Even as Vinay Vishwakarma, who is among the newer inhabitants compared to Nicholas and Savio, as his family moved from Bandra to Uttan only a decade ago, the fishing village has changed culturally and economically but the most important one has been the rising influx of weekend tourists, which he isn't too happy about but only because it threatens the peace of the place. He explains, "A few years back, you could spend the evening relaxing at Pali Beach without getting bugged by honking cars and pedestrians blocking the narrow road in the distance. But now, we avoid visiting the beach during weekends." Vishwakarma actively documents life in Uttan on his Instagram page @sliceofuttan and says he even uses it as a medium to help volunteer student groups, who organise massive beach cleanups at Uttan, and Vailannkani beach that hugs the church by the same name. This, he believes, is an effort to undo the harm inflicted by tourist activities in the village.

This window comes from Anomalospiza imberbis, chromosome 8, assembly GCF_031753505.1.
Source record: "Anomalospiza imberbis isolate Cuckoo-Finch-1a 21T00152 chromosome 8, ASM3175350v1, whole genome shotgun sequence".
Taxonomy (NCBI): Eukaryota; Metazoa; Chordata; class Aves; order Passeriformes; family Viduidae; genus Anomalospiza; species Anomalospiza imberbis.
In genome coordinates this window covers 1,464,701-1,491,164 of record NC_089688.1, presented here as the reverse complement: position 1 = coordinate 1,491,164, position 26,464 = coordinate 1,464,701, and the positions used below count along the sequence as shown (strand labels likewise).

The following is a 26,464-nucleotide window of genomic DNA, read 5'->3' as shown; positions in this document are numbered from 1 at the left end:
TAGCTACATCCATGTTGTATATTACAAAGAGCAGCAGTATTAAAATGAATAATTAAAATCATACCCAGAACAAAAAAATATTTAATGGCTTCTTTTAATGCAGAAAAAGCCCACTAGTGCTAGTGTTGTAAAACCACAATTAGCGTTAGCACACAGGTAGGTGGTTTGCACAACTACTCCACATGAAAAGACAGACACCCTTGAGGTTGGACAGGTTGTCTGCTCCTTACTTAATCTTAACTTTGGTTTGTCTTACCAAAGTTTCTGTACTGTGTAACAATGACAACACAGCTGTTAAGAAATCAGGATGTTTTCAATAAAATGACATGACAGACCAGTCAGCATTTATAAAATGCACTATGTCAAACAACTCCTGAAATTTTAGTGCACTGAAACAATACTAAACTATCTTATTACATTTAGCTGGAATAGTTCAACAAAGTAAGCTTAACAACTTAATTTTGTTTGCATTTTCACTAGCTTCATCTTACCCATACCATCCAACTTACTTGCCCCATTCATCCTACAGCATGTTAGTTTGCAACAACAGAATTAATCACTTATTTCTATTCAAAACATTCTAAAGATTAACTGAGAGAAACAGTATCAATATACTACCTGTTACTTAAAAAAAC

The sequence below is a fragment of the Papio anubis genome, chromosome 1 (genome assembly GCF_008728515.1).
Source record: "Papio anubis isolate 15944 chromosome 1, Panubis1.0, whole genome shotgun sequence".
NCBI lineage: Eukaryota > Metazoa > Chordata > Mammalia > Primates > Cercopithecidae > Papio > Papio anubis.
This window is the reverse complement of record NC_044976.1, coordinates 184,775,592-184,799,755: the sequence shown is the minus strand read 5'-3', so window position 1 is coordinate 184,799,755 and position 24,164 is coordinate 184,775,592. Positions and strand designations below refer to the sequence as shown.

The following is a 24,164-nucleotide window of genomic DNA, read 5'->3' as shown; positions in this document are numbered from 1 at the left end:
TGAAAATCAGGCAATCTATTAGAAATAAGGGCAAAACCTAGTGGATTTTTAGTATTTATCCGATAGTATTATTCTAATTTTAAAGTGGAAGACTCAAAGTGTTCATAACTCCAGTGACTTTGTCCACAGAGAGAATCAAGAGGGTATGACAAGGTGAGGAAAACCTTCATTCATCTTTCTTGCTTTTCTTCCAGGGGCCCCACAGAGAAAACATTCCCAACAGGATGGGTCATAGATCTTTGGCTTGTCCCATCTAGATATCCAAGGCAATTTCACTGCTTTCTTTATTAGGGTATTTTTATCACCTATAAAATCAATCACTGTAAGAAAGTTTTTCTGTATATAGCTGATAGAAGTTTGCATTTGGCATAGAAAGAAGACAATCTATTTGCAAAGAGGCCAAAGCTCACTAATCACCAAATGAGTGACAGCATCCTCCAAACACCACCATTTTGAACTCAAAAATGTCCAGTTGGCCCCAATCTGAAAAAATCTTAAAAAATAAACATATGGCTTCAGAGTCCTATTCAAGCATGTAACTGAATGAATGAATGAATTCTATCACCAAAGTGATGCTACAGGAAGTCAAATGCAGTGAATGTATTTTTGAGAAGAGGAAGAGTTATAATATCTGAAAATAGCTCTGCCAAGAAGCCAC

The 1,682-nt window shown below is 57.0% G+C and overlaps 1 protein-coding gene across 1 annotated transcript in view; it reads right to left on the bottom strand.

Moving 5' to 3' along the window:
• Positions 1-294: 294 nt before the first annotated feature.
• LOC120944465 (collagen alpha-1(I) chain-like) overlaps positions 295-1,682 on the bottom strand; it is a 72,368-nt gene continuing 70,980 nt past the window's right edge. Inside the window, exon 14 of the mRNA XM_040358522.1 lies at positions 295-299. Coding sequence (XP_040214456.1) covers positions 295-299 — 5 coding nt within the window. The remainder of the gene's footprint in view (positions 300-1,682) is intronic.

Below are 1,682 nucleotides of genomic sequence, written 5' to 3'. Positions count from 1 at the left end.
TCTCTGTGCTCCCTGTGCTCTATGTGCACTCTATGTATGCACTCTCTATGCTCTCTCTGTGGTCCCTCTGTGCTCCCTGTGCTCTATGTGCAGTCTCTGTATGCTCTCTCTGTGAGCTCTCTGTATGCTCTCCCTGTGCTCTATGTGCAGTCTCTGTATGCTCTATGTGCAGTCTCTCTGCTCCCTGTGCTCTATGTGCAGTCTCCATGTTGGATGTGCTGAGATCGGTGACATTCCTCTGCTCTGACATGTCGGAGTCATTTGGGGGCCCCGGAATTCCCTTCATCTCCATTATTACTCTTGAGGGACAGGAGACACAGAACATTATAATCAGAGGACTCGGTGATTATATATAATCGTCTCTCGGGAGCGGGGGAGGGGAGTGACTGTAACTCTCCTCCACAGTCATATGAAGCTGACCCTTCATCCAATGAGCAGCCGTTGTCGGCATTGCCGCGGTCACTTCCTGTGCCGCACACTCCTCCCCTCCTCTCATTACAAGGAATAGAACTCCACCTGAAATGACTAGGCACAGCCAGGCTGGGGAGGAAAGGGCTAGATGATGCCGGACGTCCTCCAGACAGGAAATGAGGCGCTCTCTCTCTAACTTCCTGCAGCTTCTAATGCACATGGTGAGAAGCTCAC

It is a stark contrast from the time he moved to Uttan close to a decade ago. "About eight to ten years ago, Uttan was a place unheard of. It is funny but when I used to call my friends from Bandra and Andheri to visit, they used to think Uttan falls somewhere close to Uran. But now, numerous Instagram pages mention Uttan as a top spot for weekend getaways around Mumbai. I think because of that, you see many new resorts, stylish restaurants, and tourist villas that have popped up in the last few years, and on most weekends, they are operating at full capacity." In fact, the 31-year-old's friends whom he particularly considers tourists in Uttan when they visit have also changed. "They make impromptu trips to Uttan when all their weekend plans fail. They get fresh sea breeze, mesmerising sunsets, impeccable seafood, and a cooler climate, wrapped in picturesque Goan-esque village," adds the decade-old Uttan native.